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Ideas
December 19, 2019 3:40 PM EST
Jaret is assistant general counsel for the United Food and Commercial Workers. Vaheesan is legal director at the Open Markets Institute.

Through non-compete clauses, employers have robbed tens of millions of workers of the right to practice their trade where they want. Non-competes can bar workers from accepting new employment in their field or industry for a year or more after they leave. Policymakers are now engaged in a largely unacknowledged debate over how to regulate non-competes. Federal and state legislators are deciding whether the right to leave should be universal or granted to only some workers. Should all workers have the freedom to find and take new work when and where they want, or should this right be conditional on income or occupation?

Earlier this fall, Democrat Chris Murphy and Republican Todd Young introduced the Workforce Mobility Act in the Senate, which would ban non-competes for all workers across America. Other lawmakers have pursued more targeted solutions. For instance, in 2019, legislators in Maryland, Maine, and New Hampshire passed bills prohibiting non-competes for low-wage workers. The city council in Washington, D.C. has proposed outlawing non-competes for workers making up to $87,654. In 2018, Colorado was even more “surgical” and limited non-competes for physicians treating rare disorders.

A universal national solution is necessary. The freedom to exit should be a basic right, not a privilege for a subset of workers. Even if Congress does not pass the Workforce Mobility Act of Senators Murphy and Young, the next president, acting through the Federal Trade Commission (FTC), can ban non-competes and restore all workers’ freedom to practice their trade. Nineteen state attorneys general endorsed FTC action as “offer[ing] the quickest, most comprehensive regulatory path to protecting all workers from these exploitative contracts.”

Somewhere between 36 million and 60 million workers are bound by non-compete clauses today. Hardly any profession is free from them. Home health workers in Oregon have been forced to accept them and threatened with dismissal for wanting to take additional work in violation of their non-competes. In Washington, D.C., Compass Coffee, a popular chain, has made accepting non-competes a condition of employment for baristas, coffee roasters, and managers. Amazon required warehouse workers to sign potentially global non-competes until this practice was publicized in a 2015 report.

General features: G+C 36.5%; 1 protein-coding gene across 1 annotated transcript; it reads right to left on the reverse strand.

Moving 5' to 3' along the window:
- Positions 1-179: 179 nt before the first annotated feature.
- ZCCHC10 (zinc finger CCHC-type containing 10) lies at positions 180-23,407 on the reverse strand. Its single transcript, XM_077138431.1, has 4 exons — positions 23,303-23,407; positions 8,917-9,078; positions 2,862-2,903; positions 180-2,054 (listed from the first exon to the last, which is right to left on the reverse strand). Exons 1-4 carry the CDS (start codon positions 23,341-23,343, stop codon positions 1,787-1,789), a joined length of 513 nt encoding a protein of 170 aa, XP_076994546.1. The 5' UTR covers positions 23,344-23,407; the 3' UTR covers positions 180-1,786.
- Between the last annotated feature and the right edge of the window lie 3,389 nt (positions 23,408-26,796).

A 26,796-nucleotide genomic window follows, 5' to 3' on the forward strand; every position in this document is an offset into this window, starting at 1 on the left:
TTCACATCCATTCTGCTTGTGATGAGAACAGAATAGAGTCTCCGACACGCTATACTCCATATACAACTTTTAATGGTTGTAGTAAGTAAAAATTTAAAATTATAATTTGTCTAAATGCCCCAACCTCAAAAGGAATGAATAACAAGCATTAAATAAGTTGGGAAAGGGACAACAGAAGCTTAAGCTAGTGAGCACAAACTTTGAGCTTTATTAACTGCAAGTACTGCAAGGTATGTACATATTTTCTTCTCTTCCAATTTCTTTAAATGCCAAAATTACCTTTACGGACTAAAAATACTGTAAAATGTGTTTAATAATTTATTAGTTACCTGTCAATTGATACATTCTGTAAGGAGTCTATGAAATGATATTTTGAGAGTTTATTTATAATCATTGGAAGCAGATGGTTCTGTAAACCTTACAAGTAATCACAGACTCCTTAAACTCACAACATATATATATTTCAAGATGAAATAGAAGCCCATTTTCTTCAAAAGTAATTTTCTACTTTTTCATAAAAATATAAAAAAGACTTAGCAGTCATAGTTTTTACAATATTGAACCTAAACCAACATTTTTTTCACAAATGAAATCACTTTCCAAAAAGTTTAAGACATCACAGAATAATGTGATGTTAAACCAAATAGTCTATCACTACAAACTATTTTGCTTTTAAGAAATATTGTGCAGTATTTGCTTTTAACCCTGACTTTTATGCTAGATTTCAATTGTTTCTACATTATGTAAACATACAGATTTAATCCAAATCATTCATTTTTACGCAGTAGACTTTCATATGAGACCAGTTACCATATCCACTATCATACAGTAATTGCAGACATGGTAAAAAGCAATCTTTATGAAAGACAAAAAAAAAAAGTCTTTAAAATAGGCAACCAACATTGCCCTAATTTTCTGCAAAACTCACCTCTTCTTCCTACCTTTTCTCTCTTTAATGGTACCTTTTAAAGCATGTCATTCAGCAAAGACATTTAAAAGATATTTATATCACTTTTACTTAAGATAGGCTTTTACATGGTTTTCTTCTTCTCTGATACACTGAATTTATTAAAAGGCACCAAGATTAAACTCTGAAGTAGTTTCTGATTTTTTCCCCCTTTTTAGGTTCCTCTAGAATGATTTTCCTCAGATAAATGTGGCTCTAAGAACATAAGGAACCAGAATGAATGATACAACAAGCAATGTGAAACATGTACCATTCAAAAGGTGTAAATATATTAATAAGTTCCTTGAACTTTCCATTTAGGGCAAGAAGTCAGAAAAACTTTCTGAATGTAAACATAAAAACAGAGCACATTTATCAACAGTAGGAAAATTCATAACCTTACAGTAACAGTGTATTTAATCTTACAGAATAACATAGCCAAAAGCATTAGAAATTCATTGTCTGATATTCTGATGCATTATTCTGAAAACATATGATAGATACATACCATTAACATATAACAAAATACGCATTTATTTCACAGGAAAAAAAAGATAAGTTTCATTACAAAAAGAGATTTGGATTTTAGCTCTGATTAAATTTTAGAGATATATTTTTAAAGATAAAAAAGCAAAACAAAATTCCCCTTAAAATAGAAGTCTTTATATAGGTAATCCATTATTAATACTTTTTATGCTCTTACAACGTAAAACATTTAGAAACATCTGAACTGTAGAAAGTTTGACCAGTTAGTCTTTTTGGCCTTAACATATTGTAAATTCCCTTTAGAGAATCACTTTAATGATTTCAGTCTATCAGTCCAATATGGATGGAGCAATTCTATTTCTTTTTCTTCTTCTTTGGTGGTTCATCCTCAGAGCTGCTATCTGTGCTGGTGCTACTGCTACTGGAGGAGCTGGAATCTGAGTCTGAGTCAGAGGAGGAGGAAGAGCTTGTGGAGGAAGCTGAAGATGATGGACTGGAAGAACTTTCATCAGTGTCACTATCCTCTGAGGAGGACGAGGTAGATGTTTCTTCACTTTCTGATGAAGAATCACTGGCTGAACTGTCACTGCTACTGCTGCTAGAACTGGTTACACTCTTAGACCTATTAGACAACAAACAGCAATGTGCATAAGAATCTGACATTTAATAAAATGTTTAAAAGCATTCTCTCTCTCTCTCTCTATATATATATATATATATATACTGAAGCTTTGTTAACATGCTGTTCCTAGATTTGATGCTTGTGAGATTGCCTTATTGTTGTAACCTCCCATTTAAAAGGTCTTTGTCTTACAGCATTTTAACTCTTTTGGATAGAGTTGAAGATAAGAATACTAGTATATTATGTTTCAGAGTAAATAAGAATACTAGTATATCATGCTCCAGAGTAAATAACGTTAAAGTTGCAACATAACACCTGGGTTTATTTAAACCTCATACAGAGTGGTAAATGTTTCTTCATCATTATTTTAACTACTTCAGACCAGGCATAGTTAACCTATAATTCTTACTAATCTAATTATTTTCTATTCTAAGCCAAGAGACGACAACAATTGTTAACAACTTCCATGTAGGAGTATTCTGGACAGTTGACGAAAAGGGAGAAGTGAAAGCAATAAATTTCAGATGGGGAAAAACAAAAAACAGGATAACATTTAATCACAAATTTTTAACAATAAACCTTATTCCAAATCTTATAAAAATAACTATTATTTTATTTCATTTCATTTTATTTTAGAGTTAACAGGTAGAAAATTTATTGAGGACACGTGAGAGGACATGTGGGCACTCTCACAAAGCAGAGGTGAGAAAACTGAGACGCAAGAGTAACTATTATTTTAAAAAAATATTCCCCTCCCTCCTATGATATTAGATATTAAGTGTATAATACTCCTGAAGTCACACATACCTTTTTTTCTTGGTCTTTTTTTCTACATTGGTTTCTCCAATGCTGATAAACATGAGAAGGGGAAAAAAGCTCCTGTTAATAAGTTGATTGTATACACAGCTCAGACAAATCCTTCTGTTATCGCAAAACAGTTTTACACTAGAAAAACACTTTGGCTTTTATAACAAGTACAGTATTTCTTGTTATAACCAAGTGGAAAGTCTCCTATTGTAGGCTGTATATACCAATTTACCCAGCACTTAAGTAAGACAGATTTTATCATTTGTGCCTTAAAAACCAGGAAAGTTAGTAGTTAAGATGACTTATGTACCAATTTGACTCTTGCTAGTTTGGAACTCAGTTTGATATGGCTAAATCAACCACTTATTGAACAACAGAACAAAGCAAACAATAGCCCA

Employers also use non-compete clauses to restrict the movement of workers in the arts and media. Non-competes compound the precarity of these traditionally middle-income workers’ jobs. For example, the organizer of the music festival Coachella prohibits artists from performing at any other festival in North America or any venue in Southern California between December 15th and May 1st. Not only do non-competes interfere with these workers’ freedom to pursue their trades, they also hinder artistic collaboration and impede the flow of information.

One widely publicized case involved the legal news site Law 360, which required its reporters to accept non-competes that restricted their ability to find work with other digital news outlets. Law 360 threatened to enforce the non-compete against a reporter who had left to accept a position with the Reuters legal news team, and she was terminated soon after by Reuters. After the New York State Attorney General filed suit, Law 360 stopped requiring reporters to sign non-competes. (On a positive note: This incident sparked a successful union organizing campaign among the Law 360 reporters, who were aware that journalists with union contracts were not required to sign non-competes.)